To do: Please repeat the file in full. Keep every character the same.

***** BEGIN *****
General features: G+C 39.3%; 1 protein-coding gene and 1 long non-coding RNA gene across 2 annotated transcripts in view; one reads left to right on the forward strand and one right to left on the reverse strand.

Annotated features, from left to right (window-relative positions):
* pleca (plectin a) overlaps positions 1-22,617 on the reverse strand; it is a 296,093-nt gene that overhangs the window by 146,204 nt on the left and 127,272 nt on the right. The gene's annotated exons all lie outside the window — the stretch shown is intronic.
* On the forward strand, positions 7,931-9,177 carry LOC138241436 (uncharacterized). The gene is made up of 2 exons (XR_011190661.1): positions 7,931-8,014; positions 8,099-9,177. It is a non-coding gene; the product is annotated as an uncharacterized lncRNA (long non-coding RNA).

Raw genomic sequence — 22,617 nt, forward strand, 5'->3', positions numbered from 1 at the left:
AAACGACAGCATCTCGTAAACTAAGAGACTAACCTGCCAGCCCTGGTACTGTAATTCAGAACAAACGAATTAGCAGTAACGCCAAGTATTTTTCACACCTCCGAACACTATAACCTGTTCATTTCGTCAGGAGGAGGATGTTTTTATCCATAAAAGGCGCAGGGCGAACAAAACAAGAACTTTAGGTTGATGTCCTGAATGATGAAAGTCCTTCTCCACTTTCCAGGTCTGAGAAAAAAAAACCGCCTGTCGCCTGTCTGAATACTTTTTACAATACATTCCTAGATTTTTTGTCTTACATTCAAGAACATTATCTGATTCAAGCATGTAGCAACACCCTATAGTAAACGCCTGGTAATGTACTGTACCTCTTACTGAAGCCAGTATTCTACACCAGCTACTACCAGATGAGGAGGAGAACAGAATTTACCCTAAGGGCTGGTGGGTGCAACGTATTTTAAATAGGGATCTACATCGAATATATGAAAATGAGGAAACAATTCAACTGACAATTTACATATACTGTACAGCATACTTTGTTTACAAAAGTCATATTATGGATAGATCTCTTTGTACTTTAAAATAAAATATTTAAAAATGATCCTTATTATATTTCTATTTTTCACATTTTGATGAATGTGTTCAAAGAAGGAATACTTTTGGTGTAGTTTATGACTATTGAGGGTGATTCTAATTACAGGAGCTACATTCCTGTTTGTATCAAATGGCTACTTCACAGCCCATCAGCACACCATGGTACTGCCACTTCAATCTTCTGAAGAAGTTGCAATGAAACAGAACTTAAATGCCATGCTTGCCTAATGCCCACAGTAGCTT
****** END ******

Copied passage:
General features: G+C 39.3%; 1 protein-coding gene and 1 long non-coding RNA gene across 2 annotated transcripts in view; one reads left to right on the forward strand and one right to left on the reverse strand.

Annotated features, from left to right (window-relative positions):
* pleca (plectin a) overlaps positions 1-22,617 on the reverse strand; it is a 296,093-nt gene that overhangs the window by 146,204 nt on the left and 127,272 nt on the right. The gene's annotated exons all lie outside the window — the stretch shown is intronic.
* On the forward strand, positions 7,931-9,177 carry LOC138241436 (uncharacterized). The gene is made up of 2 exons (XR_011190661.1): positions 7,931-8,014; positions 8,099-9,177. It is a non-coding gene; the product is annotated as an uncharacterized lncRNA (long non-coding RNA).

Raw genomic sequence — 22,617 nt, forward strand, 5'->3', positions numbered from 1 at the left:
AAACGACAGCATCTCGTAAACTAAGAGACTAACCTGCCAGCCCTGGTACTGTAATTCAGAACAAACGAATTAGCAGTAACGCCAAGTATTTTTCACACCTCCGAACACTATAACCTGTTCATTTCGTCAGGAGGAGGATGTTTTTATCCATAAAAGGCGCAGGGCGAACAAAACAAGAACTTTAGGTTGATGTCCTGAATGATGAAAGTCCTTCTCCACTTTCCAGGTCTGAGAAAAAAAAACCGCCTGTCGCCTGTCTGAATACTTTTTACAATACATTCCTAGATTTTTTGTCTTACATTCAAGAACATTATCTGATTCAAGCATGTAGCAACACCCTATAGTAAACGCCTGGTAATGTACTGTACCTCTTACTGAAGCCAGTATTCTACACCAGCTACTACCAGATGAGGAGGAGAACAGAATTTACCCTAAGGGCTGGTGGGTGCAACGTATTTTAAATAGGGATCTACATCGAATATATGAAAATGAGGAAACAATTCAACTGACAATTTACATATACTGTACAGCATACTTTGTTTACAAAAGTCATATTATGGATAGATCTCTTTGTACTTTAAAATAAAATATTTAAAAATGATCCTTATTATATTTCTATTTTTCACATTTTGATGAATGTGTTCAAAGAAGGAATACTTTTGGTGTAGTTTATGACTATTGAGGGTGATTCTAATTACAGGAGCTACATTCCTGTTTGTATCAAATGGCTACTTCACAGCCCATCAGCACACCATGGTACTGCCACTTCAATCTTCTGAAGAAGTTGCAATGAAACAGAACTTAAATGCCATGCTTGCCTAATGCCCACAGTAGCTT